Breaking Down the Voice Mail Barrier

Voice mail is an inevitable fact of life when reaching out to prospects by phone. But hanging up and trying again later isn’t the best way to handle it.

Nor is leaving a generic message that will likely be deleted even before the recipient gets to the part where you ask them to call you back.

Like any part of the sales process, voice mail requires a strategy to ensure that the time you spend making the call and that the recipient spends listening to your message isn’t  wasted.

As with any strategy, preparation is the key. This means being ready with at least the idea of what you want to say when you hear the beep.

The most effective messages not only make use of the prospect’s name, but also show you have a basic understanding of their business and get them thinking about how your offering can meet their needs.

For example, “Hi Mary, this is Kathleen from XYZ Health Insurance. Small business owners like yourself are struggling to find ways to contain the rising cost of health insurance while still providing their employees with comprehensive coverage. To learn some proven strategies for doing just that, please call me at…” is more effective than “This is Kathleen from XYZ Health Insurance and I’d like to speak with you about your company’s insurance needs. Please call me at…”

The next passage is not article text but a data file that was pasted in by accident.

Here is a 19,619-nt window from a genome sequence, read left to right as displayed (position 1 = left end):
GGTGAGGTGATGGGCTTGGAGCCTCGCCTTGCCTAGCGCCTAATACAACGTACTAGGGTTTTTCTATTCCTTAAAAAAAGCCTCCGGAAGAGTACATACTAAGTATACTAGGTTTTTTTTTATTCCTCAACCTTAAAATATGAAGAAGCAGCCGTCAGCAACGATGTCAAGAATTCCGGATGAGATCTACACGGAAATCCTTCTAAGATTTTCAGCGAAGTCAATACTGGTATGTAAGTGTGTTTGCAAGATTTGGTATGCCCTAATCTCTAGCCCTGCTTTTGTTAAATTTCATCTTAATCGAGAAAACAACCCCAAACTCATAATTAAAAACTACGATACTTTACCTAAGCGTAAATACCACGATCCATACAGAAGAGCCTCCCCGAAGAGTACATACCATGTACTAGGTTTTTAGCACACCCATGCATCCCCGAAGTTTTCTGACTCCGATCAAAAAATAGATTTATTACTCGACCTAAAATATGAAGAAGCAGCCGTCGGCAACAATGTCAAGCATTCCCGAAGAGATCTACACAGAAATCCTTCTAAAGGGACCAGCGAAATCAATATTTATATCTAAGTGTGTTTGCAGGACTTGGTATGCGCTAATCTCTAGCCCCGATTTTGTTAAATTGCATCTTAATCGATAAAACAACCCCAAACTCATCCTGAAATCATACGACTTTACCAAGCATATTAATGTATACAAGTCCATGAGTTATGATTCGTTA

Having a good understanding of what you want to say also keeps you from being tongue-tied when you hear the beep (or if you actually connect with a live person, for that matter).

Finally, don’t rush through your message so quickly that your words are unintelligible. Spell your name when necessary and state your phone number slowly enough for the listener to write it down the first time. In fact, it’s a good practice to write down your phone number as you are saying it, which ensures your listener can do the same.

The cardinal rule of voice mail is to keep it clear and concise. If your prospect has to replay your message several times to understand who you are, why you’re calling and how you can be reached, you’ve blown your chances for a return call.

The Irrational Fear of the Cold Call

Picking up the phone to convince a complete stranger they need what you’re selling is the stuff of sales nightmares. But cold calls keep the prospect pipeline full, so you can’t let fear keep you from dialing.

There are four main reasons we procrastinate when it comes to making a cold call:  lack of confidence; lack of information on the prospect; bad past experiences; and a negative outlook.  Get past these and you’re on your way.

First, manage your own expectations. Don’t pick up the phone expecting to make a sale; it will only end in heartbreak.

Instead, follow a two-call system. The first call is a fact-finding mission to identify the decision-maker. The second call is to that decision-maker. This strategy instills confidence because the first call is unlikely to end in rejection; after all, you’re just asking for contact information. You’ll also go into the second call armed with information you didn’t have before.

Follow a script. Nerves can leave you a stammering mess. A list of prepared questions gets you past the initial awkwardness. It also ensures that you’ll hang up with the information you need for the next step.

The script should include closed- and open-ended questions to quickly qualify the prospect. For example, if you’re selling toner, asking if the prospect has a photocopier is a better qualifier than asking if they need toner. It also sets the stage for an open-ended question, such as where they currently purchase their supplies.